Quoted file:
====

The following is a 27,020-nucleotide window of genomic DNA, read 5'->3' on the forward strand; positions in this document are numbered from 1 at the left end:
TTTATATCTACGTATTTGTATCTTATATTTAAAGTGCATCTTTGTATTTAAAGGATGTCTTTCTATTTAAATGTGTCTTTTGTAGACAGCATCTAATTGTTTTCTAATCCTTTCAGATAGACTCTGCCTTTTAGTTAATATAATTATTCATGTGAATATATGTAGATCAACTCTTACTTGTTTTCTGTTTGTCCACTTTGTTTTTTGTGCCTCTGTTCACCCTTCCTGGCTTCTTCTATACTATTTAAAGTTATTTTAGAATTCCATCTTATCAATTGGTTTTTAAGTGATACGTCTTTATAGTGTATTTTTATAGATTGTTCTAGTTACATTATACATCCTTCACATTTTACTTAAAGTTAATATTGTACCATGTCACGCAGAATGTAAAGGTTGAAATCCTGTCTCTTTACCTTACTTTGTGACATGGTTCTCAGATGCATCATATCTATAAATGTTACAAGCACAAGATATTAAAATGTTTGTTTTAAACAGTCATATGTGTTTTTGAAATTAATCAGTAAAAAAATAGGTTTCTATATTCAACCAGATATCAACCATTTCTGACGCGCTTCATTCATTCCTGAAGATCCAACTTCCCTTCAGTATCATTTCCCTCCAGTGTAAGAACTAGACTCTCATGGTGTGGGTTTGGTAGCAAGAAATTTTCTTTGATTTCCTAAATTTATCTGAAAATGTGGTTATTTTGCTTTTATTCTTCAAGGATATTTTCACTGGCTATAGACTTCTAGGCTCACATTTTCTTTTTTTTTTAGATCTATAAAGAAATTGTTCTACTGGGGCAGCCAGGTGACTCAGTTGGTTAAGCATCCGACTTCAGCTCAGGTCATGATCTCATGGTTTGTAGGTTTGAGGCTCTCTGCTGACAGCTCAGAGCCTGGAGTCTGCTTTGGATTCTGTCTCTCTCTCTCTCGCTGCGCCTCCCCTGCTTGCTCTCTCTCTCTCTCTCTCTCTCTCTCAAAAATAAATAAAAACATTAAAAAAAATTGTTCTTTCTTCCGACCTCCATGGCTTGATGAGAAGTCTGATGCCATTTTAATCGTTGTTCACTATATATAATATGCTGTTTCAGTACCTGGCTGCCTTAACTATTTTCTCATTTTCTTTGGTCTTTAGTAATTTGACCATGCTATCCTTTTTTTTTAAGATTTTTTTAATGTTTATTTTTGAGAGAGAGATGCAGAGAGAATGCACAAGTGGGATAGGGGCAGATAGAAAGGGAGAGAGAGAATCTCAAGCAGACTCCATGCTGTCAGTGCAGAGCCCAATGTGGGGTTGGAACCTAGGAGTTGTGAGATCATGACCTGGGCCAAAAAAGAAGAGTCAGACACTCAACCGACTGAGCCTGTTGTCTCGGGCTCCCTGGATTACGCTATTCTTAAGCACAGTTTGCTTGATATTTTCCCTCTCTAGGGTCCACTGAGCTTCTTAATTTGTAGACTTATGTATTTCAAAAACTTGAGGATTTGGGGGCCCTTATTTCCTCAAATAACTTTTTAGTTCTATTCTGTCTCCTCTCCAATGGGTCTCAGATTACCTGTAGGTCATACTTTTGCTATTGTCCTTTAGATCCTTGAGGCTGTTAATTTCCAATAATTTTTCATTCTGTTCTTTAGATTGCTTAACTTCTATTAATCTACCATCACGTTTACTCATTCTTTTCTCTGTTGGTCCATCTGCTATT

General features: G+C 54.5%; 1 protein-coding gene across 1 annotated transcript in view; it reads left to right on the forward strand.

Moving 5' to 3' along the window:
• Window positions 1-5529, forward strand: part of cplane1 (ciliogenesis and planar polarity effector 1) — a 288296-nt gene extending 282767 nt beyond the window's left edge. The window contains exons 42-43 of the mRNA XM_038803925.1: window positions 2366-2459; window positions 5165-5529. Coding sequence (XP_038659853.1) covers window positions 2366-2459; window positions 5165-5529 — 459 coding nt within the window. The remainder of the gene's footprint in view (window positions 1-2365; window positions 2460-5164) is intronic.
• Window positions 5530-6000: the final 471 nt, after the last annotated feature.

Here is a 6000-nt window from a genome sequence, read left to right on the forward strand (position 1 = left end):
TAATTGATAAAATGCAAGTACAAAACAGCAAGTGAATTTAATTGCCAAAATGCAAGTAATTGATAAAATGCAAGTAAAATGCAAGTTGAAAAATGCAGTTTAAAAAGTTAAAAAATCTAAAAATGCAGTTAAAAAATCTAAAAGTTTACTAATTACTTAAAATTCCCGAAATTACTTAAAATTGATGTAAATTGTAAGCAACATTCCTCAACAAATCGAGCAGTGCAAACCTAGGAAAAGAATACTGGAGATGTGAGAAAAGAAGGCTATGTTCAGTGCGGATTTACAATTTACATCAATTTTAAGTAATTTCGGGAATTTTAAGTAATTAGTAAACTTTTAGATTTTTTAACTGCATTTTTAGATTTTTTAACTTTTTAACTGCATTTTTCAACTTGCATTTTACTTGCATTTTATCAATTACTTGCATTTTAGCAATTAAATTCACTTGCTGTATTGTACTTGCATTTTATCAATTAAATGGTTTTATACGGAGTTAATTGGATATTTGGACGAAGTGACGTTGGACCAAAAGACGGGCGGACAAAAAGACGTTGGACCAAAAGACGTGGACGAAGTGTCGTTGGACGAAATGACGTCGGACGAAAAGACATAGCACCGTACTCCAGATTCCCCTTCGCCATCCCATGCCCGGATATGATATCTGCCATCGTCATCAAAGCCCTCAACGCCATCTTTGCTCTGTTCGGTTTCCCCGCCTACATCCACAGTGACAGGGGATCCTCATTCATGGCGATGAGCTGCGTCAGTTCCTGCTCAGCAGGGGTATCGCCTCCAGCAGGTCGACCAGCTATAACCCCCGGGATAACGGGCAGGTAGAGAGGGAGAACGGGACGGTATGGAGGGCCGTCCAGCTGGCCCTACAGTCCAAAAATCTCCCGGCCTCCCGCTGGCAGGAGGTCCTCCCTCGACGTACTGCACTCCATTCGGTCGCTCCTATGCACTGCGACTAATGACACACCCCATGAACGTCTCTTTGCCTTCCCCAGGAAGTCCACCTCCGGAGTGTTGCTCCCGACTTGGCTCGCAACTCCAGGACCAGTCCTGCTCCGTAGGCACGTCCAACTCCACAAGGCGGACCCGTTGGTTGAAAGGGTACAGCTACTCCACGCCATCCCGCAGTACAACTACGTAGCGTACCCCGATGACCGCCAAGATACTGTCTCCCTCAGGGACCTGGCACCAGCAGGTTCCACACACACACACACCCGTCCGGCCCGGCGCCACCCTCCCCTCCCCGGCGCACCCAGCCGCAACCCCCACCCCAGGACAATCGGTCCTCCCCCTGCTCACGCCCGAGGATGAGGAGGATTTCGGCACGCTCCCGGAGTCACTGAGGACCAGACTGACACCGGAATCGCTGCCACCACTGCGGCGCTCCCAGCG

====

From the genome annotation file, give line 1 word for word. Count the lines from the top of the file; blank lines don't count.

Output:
The following is a 27,020-nucleotide window of genomic DNA, read 5'->3' on the forward strand; positions in this document are numbered from 1 at the left end: